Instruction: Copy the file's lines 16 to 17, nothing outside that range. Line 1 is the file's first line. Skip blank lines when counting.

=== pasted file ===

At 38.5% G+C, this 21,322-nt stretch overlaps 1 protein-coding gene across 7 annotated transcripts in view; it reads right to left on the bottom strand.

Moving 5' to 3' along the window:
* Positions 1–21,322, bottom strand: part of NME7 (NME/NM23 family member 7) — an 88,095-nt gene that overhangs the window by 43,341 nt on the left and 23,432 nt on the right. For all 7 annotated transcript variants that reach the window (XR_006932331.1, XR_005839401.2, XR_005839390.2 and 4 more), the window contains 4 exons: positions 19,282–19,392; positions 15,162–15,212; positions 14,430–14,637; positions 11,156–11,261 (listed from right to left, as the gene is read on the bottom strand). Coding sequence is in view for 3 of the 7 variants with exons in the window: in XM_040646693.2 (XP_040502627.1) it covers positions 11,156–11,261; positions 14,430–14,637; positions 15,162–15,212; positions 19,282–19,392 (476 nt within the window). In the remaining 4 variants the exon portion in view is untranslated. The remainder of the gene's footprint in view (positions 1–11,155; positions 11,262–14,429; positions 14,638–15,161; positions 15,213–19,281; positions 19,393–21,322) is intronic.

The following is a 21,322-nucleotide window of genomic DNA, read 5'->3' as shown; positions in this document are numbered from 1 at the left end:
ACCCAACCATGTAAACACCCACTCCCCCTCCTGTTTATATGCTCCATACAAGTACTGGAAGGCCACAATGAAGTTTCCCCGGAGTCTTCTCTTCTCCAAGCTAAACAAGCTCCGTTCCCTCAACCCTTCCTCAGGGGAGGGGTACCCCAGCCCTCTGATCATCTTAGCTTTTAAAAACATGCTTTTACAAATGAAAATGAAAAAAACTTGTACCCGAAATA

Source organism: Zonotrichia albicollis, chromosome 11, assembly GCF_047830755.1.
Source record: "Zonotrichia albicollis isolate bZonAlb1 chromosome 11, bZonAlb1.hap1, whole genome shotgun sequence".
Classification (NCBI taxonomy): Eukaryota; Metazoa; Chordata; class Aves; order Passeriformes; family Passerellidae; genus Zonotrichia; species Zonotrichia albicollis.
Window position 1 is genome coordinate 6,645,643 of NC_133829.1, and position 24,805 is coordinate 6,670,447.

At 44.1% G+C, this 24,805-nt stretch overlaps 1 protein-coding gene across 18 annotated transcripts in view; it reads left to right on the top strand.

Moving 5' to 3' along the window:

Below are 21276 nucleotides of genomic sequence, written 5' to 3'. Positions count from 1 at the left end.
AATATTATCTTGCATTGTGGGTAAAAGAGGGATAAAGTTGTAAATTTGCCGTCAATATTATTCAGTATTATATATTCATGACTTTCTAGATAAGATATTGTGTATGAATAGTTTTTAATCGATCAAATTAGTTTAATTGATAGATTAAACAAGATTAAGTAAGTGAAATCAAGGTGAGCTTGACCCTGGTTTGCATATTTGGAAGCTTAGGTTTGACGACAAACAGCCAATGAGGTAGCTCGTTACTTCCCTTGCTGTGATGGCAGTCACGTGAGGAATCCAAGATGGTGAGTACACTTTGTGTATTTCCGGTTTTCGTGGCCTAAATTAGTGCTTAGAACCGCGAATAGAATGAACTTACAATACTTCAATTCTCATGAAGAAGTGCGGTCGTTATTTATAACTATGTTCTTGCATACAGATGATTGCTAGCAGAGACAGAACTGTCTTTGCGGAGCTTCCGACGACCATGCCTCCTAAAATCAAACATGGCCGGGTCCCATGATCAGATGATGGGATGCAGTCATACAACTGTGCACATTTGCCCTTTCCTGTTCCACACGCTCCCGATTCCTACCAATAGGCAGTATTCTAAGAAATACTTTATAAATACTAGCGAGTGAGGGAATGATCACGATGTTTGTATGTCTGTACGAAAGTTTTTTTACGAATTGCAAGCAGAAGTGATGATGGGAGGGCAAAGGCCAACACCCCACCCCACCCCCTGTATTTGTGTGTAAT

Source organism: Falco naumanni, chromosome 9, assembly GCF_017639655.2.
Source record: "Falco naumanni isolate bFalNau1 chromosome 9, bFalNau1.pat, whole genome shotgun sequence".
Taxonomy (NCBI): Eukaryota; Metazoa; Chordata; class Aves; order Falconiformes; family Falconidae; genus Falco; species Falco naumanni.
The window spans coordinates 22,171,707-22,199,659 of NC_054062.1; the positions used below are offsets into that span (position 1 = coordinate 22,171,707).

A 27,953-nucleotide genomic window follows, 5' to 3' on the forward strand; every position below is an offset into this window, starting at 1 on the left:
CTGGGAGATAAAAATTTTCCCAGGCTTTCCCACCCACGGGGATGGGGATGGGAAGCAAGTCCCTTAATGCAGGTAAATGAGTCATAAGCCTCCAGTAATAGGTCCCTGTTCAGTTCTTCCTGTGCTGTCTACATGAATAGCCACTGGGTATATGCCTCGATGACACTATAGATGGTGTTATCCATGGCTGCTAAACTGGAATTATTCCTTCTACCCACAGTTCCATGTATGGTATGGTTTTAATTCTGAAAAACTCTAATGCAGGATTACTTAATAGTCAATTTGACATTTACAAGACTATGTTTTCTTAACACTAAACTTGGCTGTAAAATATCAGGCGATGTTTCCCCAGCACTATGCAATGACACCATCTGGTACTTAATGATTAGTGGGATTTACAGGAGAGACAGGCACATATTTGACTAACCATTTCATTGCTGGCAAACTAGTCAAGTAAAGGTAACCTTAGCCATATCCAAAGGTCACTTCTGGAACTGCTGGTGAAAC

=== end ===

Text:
Taxonomy (NCBI): Eukaryota; Metazoa; Chordata; class Aves; order Falconiformes; family Falconidae; genus Falco; species Falco naumanni.
The window spans coordinates 22,171,707-22,199,659 of NC_054062.1; the positions used below are offsets into that span (position 1 = coordinate 22,171,707).